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Flexible Organic Thermoelectric Materials and Devices for Wearable Green Energy Harvesting

Department of Chemistry, Inha University, 100 Inharo, Incheon 22212, Korea
Author to whom correspondence should be addressed.
Polymers 2019, 11(5), 909;
Submission received: 16 April 2019 / Revised: 11 May 2019 / Accepted: 13 May 2019 / Published: 20 May 2019
(This article belongs to the Special Issue Polymers for Thermoelectric Applications)


In the past few decades, organic thermoelectric materials/devices, which can exhibit remarkable potential in green energy conversion, have drawn great attention and interest due to their easy processing, light weight, intrinsically low thermal conductivity, and mechanical flexibility. Compared to traditional batteries, thermoelectric materials have high prospects as alternative power generators for harvesting green energy. Although crystalline inorganic semiconductors have dominated the fields of thermoelectric materials up to now, their practical applications are limited by their intrinsic fragility and high toxicity. The integration of organic polymers with inorganic nanoparticles has been widely employed to tailor the thermoelectric performance of polymers, which not only can combine the advantages of both components but also display interesting transport phenomena between organic polymers and inorganic nanoparticles. In this review, parameters affecting the thermoelectric properties of materials were briefly introduced. Some recently developed n-type and p-type thermoelectric films and related devices were illustrated along with their thermoelectric performance, methods of preparation, and future applications. This review will help beginners to quickly understand and master basic knowledge of thermoelectric materials, thus inspiring them to design and develop more efficient thermoelectric devices.

1. Introduction

Flexible wearable electronic devices have attracted great interest and have gradually emerged in daily life due to their light weight, easy skin attachment potential and the ability to withstand mechanical deformation [1,2,3,4,5,6,7,8]. The devices currently in use generally require externally powered drives, which greatly limit the advantages in wearability. The emergence of organic thermoelectric materials essentially addresses this issue owing to their unique ability in converting heat difference to electric voltage [9,10,11,12,13,14,15,16,17].
Thermoelectric materials are designed according to the thermoelectric effect, known as the Seebeck effect, which was originally discovered by Alessandro Volta in 1794 and rediscovered and named by Thomas Johann Seebeck in 1821 [18,19,20]. Thermoelectric devices are playing an increasingly crucial role in harvesting green energy for future wearable electronic devices owing to the fact that they can produce energy without shifting mechanical components, hence, guaranteeing high reliability [21,22,23,24,25,26]. The thermoelectric material efficiency is evaluated by a dimensionless figure-of merit, ZT = S2σTκ−1, where the κ is the thermal conductivity, σ is the electrical conductivity, and S is the Seebeck coefficient [27,28,29,30]. The strong interdependence of these three parameters, introduced in the following section, makes optimization to obtain a high ZT value challenging. In the case of organic thermoelectric materials, owing to their intrinsically low thermal conductivity, their thermoelectric efficiency can be expressed in a new criterion called the power factor, PF = S2σ [31,32,33,34].
Thermoelectric materials contain traditional semiconductor-based inorganic and recently developed polymer-based organic materials. Inorganic thermoelectric materials, such as SnSe [35,36,37], PbTe [38,39,40], CuS [41], PbS [42,43,44], PbSe [45,46], Bi2Te3 [47,48], Te [49], BiSbTe [50], and SnTe [51] exhibited higher thermoelectric efficiency than those of the organic thermoelectric materials. Zhao et al. [35] developed SnSe single crystals with an unprecedented ZT value of 2.6 ± 0.3 at 923 K measured along the b-axis of the room temperature orthorhombic unit cell. Along the c-axis, the ZT value was measured to be 2.3 ± 0.3. The super-high ZT value was attributed to the ultralow lattice thermal conductivity of SnSe caused by anharmonicity. Wu et al. [52] reported that 2.5% K-doped PbTe0.7S0.3 achieves a ZT value of >2 with the temperature ranging from 673 to 923 K and has a relatively high average ZT value of 1.56 in the temperature region of 300–900 K. The author attributed the high ZT value to the synergistically optimized thermal and electrical transport properties, hierarchical architecting, and band-structure engineering. Although most of the inorganic thermoelectric materials yield ZT values greater than 1, their applications are limited on account of their intrinsic demerits, such as their heavy weight, high cost, processing difficulty, and toxicity.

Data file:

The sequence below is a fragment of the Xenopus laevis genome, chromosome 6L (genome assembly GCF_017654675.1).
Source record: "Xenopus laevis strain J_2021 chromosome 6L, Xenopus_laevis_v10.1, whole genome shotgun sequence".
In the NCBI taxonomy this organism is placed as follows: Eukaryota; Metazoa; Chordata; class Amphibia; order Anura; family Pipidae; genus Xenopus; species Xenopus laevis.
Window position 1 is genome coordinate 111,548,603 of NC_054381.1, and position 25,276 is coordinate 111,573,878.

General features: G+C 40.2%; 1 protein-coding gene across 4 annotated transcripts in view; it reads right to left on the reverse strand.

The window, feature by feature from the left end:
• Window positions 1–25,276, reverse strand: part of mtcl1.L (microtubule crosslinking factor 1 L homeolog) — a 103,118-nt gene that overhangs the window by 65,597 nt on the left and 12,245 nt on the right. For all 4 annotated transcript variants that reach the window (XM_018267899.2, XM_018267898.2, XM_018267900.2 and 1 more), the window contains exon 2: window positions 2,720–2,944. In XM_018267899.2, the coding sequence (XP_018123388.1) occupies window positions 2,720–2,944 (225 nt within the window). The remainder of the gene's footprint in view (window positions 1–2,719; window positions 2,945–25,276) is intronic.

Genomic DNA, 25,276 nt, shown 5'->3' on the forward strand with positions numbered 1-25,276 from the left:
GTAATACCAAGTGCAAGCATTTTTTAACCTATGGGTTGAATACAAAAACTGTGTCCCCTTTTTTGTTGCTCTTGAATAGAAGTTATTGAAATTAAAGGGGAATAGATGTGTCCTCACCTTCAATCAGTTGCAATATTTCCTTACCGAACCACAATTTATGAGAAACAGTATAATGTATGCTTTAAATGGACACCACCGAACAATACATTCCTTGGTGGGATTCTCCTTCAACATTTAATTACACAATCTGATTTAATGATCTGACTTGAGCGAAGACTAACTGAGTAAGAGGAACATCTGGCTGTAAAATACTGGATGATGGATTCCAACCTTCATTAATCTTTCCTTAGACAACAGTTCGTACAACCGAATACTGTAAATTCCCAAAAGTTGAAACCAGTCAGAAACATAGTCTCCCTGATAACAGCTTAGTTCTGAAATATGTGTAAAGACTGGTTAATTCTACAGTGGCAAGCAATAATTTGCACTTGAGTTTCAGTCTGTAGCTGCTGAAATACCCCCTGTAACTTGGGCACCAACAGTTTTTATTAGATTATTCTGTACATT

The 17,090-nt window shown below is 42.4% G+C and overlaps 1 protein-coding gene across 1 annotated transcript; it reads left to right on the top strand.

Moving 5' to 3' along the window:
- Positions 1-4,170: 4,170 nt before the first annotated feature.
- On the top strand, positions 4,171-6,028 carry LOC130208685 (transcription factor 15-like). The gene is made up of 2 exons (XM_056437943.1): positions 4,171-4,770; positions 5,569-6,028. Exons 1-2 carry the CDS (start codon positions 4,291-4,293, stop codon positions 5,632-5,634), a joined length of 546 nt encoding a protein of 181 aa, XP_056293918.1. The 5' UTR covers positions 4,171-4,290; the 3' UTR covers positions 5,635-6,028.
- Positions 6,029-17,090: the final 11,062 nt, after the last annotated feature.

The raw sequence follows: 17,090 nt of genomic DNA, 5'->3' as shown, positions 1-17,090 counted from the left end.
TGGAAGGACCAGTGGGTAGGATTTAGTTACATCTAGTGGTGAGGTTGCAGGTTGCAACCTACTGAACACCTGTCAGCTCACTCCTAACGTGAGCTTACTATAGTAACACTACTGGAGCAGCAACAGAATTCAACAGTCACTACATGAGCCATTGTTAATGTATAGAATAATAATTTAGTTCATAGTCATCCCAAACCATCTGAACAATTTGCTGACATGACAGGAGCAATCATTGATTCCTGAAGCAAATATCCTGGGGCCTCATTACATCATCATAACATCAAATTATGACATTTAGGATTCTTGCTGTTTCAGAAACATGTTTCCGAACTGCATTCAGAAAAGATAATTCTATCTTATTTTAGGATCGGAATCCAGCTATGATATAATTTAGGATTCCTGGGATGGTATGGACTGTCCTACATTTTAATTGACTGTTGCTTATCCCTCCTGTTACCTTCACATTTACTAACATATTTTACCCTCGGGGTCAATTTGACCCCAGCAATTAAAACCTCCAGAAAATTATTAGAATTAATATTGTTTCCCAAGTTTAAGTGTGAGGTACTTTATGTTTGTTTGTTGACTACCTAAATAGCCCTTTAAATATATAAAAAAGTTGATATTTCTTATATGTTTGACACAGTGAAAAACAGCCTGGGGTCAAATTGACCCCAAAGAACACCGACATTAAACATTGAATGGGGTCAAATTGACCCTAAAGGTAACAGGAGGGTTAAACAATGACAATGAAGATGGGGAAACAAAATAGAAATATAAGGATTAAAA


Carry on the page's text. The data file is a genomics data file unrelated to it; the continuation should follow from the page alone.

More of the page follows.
Conversely, polymer-based organic thermoelectric generators, which contain unique merits such as low cost, light weight, convenient processing, mechanical flexibility, and low thermal conductivity, have been promoted as a new generation of thermoelectric candidates [53,54,55,56,57,58,59]. However, these organic thermoelectric devices are still not practically employed or applied owing to their low thermoelectric efficiency or ZT value. With effort, great progress has been achieved, and some recently developed organic thermoelectric materials have exhibited similar thermoelectric performance to those of traditional inorganic thermoelectric materials. Non-conducting polymers and conducting polymers are both used to prepare organic thermoelectric devices, but conducting polymers play the dominant role. Poly(3-hexylthiophene) (P3HT) [60], poly(3-octylthiophene) [61], and polyvinylidene fluoride [62,63] are three commonly used non-conducting polymers, while conducting polymers include poly(3-methylthiophene) [64,65], polyacetylene [66,67], poly(aniline) [68,69], polypyrrole [34,70], polythiophenes [58,71], polyphenylenevinylene [72], and poly(3,4-ethylenedioxythiophene) [73,74,75,76], and their chemical structures are shown in Table 1.